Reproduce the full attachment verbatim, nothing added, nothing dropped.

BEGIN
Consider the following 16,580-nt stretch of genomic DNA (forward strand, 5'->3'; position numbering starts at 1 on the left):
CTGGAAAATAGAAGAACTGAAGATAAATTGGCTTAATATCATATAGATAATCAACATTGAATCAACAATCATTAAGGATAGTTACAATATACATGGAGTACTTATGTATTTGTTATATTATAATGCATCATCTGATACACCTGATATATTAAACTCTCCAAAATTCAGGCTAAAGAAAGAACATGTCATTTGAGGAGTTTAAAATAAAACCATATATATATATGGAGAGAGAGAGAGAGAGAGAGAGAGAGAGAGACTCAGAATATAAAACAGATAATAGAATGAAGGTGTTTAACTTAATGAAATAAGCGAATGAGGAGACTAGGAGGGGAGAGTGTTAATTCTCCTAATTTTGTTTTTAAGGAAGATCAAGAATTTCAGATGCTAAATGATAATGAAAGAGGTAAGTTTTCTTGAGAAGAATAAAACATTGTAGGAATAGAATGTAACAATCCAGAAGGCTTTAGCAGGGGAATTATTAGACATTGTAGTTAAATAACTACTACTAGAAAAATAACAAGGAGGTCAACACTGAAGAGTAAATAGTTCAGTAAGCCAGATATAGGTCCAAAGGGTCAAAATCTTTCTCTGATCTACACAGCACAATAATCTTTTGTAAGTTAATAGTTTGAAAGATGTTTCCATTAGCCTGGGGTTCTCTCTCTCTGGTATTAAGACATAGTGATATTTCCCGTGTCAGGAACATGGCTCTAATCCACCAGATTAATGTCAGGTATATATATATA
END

Consider the following 16,580-nt stretch of genomic DNA (forward strand, 5'->3'; position numbering starts at 1 on the left):
CTGGAAAATAGAAGAACTGAAGATAAATTGGCTTAATATCATATAGATAATCAACATTGAATCAACAATCATTAAGGATAGTTACAATATACATGGAGTACTTATGTATTTGTTATATTATAATGCATCATCTGATACACCTGATATATTAAACTCTCCAAAATTCAGGCTAAAGAAAGAACATGTCATTTGAGGAGTTTAAAATAAAACCATATATATATATGGAGAGAGAGAGAGAGAGAGAGAGAGAGAGAGACTCAGAATATAAAACAGATAATAGAATGAAGGTGTTTAACTTAATGAAATAAGCGAATGAGGAGACTAGGAGGGGAGAGTGTTAATTCTCCTAATTTTGTTTTTAAGGAAGATCAAGAATTTCAGATGCTAAATGATAATGAAAGAGGTAAGTTTTCTTGAGAAGAATAAAACATTGTAGGAATAGAATGTAACAATCCAGAAGGCTTTAGCAGGGGAATTATTAGACATTGTAGTTAAATAACTACTACTAGAAAAATAACAAGGAGGTCAACACTGAAGAGTAAATAGTTCAGTAAGCCAGATATAGGTCCAAAGGGTCAAAATCTTTCTCTGATCTACACAGCACAATAATCTTTTGTAAGTTAATAGTTTGAAAGATGTTTCCATTAGCCTGGGGTTCTCTCTCTCTGGTATTAAGACATAGTGATATTTCCCGTGTCAGGAACATGGCTCTAATCCACCAGATTAATGTCAGGTATATATATATA